4 Essential Tips for Developing a Disaster Recovery Plan
In this continually changing IT landscape, the clients’ expectations of a company are to be always active. Both small and large businesses need to be running all the time in order to compete with their thousands of competitors.
With recent incidents of ransomware and data security attacks, it’s apparent that no one is safe. Businesses have started taking their security seriously and have implemented safety measures. One example of which is disaster recovery planning (DRP).
IT disasters are unpredictable and come in various forms. That’s why it’s crucial to have a system that reduces interruptions in the aftermath of a disaster, so you can resume work as soon as possible.
Here are some essential tips to consider when creating disaster recovery solutions for your business.
Keep the Systems Updated
Disaster recovery from an IT perspective can be entirely solved through well-thought planning and setting effective systems in place. This can only be done if you have the latest equipment to help you. You could face many types of disasters, like:
- Hardware failure
- Software corruption
- Internet outage
- Electricity blackout
- Stolen equipment or data
- Natural disaster
If you think you’re in peak condition just because your server hasn’t had any problems in a few years, you’re looking at it incorrectly. If something works well now, it doesn’t mean it always will. So you should instead check and update your system regularly.
Understand RPO and RTO
There are two factors that significantly affect the success of your disaster recovery plan, and that set apart one business’s DRP from another: RPO and RTO. All DRPs are largely based on them.
Recovery Point Objective (RPO) refers to the amount of data that a company can handle losing before significant harm occurs. RPO mainly determines how often you’ll need to perform data backups. Though frequent backups can create a lot of strain, it’s worth it in the event of a disaster.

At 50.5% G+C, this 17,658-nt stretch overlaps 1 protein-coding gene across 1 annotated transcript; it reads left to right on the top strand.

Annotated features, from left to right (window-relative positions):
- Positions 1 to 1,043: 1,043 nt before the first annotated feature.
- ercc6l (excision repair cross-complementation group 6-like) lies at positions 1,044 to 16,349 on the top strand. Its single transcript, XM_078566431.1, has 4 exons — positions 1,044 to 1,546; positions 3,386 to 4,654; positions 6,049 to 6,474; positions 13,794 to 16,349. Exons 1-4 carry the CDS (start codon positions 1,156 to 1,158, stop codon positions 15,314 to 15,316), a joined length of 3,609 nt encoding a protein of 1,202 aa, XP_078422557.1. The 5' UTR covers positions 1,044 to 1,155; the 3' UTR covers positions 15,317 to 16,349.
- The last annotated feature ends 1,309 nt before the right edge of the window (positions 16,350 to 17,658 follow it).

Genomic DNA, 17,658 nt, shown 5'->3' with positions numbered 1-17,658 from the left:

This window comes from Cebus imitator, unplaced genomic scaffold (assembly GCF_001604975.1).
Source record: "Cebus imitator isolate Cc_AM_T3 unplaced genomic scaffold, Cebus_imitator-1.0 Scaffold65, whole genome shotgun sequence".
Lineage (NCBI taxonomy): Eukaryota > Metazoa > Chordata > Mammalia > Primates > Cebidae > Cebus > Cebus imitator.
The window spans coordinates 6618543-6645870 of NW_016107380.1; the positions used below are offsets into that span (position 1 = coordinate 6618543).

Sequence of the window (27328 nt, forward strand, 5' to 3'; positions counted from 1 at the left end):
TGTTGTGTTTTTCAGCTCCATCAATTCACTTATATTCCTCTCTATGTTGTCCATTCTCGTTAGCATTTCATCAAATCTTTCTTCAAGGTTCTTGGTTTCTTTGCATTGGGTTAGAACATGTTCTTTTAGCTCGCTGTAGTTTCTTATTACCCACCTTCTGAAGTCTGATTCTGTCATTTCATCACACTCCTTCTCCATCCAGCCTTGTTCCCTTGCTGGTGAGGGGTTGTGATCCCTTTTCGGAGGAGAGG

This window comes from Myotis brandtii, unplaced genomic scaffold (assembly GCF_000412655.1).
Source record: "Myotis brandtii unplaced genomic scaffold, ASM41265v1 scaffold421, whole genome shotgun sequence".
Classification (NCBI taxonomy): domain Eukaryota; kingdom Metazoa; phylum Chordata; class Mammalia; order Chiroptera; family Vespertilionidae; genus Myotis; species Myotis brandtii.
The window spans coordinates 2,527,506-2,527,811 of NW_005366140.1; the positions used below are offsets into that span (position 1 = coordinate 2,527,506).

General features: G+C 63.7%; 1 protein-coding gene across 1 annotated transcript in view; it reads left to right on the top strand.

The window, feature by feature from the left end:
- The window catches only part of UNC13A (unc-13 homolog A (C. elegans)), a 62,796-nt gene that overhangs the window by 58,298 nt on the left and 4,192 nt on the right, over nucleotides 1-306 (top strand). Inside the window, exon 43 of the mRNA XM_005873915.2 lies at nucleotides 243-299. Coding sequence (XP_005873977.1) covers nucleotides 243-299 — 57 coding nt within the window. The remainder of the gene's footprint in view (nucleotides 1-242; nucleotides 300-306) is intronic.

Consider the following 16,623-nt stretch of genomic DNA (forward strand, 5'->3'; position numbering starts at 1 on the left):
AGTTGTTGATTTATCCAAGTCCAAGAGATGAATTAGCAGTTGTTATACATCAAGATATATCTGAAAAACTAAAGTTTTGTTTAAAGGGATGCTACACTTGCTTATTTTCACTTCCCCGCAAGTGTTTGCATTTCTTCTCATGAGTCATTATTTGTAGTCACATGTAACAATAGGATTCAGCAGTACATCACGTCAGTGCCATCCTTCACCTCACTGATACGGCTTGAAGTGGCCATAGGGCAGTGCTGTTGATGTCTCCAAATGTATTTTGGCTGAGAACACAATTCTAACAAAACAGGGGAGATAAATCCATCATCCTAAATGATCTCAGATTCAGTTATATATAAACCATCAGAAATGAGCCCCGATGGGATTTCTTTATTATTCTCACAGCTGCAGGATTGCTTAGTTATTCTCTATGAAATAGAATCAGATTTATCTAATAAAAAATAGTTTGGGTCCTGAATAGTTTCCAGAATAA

On the contrary, Recovery Time Objective (RTO) is the duration of time a business can afford to be down before facing detrimental losses due to the break in work continuity.
Manage Your Response Team
A disaster recovery plan isn’t complete without a set of skilled and qualified personnel that can get the system back online immediately after a disaster. Ideally, you should have backup members who can fill in if one team personnel is absent.
Some companies even provide additional benefits for those that need it. For instance, they offer help to people with certification for veteran benefits, disabled needs, etc.
Use Wireless Resources
IT infrastructure changes dramatically in just a matter of months; some softwares that might have worked a year ago will most likely hold no dice against the latest tech. A great way to get past this problem is by going wireless,
Wireless resources can help restore your network effortlessly and quickly onto a new server or location in case of a disaster. Changing physical servers with virtual ones also reduces risks from idle hardware and decreases ongoing costs. It offers a much more effective solution than physical servers; it also means you won’t lose any of your data.